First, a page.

My abstract thinking about a tankless water heater became more concrete recently when we realized that our (25-year old) water heater was broken. Not just broken, in fact, it was actively spraying water all over the crawlspace. The bad news is that it took us several weeks to realize. The good news is that the crawlspace has excellent drainage, since the water didn’t seem to stay. According to the water company, we used 66,000 gallons of water (usually, we use 1-2 thousand), so we’re glad it didn’t back up! We’re also dreading our water bill.
In the meantime, we had a plumber come out and make a quick $100 fix to the leak. The water heater still didn’t work because of a broken temperature breaker, so Maggie short-circuited it. It works well enough now, we just have to keep the water heater off at the main breaker so that it doesn’t overheat. The part is relatively cheap and easy to replace, but since the current water heater is so old, we decided to see how much it would cost to have it replaced.
Two weeks of phone calls to the plumber later and we finally had an estimate. They said that it would cost $800 to replace the current one with a new electric tank and that there was no such thing as a whole-house electric tankless water heater. $800 seems like a lot and I was pretty sure I’d seen the apparently mythical electric tankless versions, so I did some digging.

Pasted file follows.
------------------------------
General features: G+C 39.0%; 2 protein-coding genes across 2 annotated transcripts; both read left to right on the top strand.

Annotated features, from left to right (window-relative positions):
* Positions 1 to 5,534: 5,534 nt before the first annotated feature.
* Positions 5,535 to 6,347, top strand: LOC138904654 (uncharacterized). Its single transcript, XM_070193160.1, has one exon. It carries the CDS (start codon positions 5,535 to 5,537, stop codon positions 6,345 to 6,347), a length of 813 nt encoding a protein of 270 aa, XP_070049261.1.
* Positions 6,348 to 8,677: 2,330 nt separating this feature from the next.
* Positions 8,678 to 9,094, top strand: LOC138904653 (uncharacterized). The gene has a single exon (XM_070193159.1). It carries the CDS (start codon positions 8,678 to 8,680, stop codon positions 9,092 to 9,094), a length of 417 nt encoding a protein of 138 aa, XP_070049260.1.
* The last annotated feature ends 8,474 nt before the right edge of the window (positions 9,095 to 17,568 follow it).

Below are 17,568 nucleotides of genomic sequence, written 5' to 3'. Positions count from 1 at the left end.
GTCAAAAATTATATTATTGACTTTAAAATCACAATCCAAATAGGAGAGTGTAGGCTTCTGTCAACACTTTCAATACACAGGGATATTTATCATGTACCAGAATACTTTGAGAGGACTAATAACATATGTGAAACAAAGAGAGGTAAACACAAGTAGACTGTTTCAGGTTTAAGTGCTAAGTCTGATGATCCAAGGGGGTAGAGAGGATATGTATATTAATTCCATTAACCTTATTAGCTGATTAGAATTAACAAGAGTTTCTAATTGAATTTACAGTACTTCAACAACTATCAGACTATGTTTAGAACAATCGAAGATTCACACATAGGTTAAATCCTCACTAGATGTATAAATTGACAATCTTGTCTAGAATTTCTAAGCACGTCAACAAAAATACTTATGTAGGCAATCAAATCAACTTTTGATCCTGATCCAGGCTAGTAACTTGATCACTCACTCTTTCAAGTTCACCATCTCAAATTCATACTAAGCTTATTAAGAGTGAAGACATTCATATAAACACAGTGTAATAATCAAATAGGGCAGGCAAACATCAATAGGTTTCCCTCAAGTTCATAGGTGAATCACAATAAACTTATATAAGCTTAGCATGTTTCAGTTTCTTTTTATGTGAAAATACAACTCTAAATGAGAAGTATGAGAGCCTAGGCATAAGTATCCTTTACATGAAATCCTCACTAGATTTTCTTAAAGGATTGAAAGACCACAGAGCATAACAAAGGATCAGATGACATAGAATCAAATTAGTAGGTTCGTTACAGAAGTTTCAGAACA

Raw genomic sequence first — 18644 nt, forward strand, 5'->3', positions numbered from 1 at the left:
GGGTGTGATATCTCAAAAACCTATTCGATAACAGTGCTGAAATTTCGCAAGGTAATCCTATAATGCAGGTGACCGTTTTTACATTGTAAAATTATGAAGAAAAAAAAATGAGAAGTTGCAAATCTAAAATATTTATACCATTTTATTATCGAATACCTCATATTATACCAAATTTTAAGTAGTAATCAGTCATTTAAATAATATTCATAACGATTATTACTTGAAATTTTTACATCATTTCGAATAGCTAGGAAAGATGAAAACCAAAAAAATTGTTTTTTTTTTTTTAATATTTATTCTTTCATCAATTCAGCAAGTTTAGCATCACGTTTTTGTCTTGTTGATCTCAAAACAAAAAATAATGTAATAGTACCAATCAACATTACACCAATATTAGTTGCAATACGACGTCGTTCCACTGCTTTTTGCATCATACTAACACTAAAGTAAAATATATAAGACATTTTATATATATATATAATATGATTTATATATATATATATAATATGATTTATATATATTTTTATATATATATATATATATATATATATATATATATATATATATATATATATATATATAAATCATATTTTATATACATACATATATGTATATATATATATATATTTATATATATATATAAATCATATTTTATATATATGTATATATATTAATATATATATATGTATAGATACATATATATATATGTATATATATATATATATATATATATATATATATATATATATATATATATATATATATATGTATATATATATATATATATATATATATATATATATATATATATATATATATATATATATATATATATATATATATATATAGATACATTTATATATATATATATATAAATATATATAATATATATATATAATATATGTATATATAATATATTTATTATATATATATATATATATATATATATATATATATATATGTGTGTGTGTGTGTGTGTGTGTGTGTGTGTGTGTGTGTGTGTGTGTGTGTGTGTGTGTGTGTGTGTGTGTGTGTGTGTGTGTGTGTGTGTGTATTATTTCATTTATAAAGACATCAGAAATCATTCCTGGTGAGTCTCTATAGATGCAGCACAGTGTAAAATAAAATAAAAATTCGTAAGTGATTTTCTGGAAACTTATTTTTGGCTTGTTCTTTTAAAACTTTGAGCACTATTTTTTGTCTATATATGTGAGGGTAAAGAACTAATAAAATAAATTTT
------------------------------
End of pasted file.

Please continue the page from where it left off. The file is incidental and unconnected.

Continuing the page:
It turns out that the natural gas tankless water heaters can give a much better flow rate than electric ones. I’ve seen natural gas tankless run up to 10 gallons per minute with a 55-degree temperature change. Electric ones seem to peak at around 4 gallons per minute.
Still, 4 gallons per minute seems reasonable to me, so I’m not sure why the plumber thought it was impossible. We only really use hot water for showers and doing dishes (and we rarely do those at the same time). A standard shower fixture uses 2.5 gpm and a sink uses about the same, so that would be pushing things somewhat. Of course, the result would just be slightly cooler water, which wouldn’t be terrible either.
And if we got a low-flow showerhead and a sink aerator, we could reduce that to 1.5 gpm and 0.5 gpm respectively. That’s only 2 gpm, which would only require a middle-of-the-road tankless water heater.
Even if we got a dishwasher, we’d only need 3 gpm to make sure it would get hot water. It doesn’t seem like it would be a big deal to avoid taking showers while washing dishes, especially since we only wash dishes once or twice a week.
Or maybe I’m deluding myself and it would it be unbearably annoying to start a shower and then have it get colder as Maggie starts up our (hypothetical) dishwasher. Guests might come over and be devastated that the water got colder when they took a shower at the same time (in different showers, for those of you with dirty minds).
Another possibility is that Maggie and I just don’t use as much hot water as a usual household, so an electric tankless would work perfectly for us. How much hot water do you all use at once? More than a shower and a faucet? I’d love to hear from you to see if our water usage is really that unusual.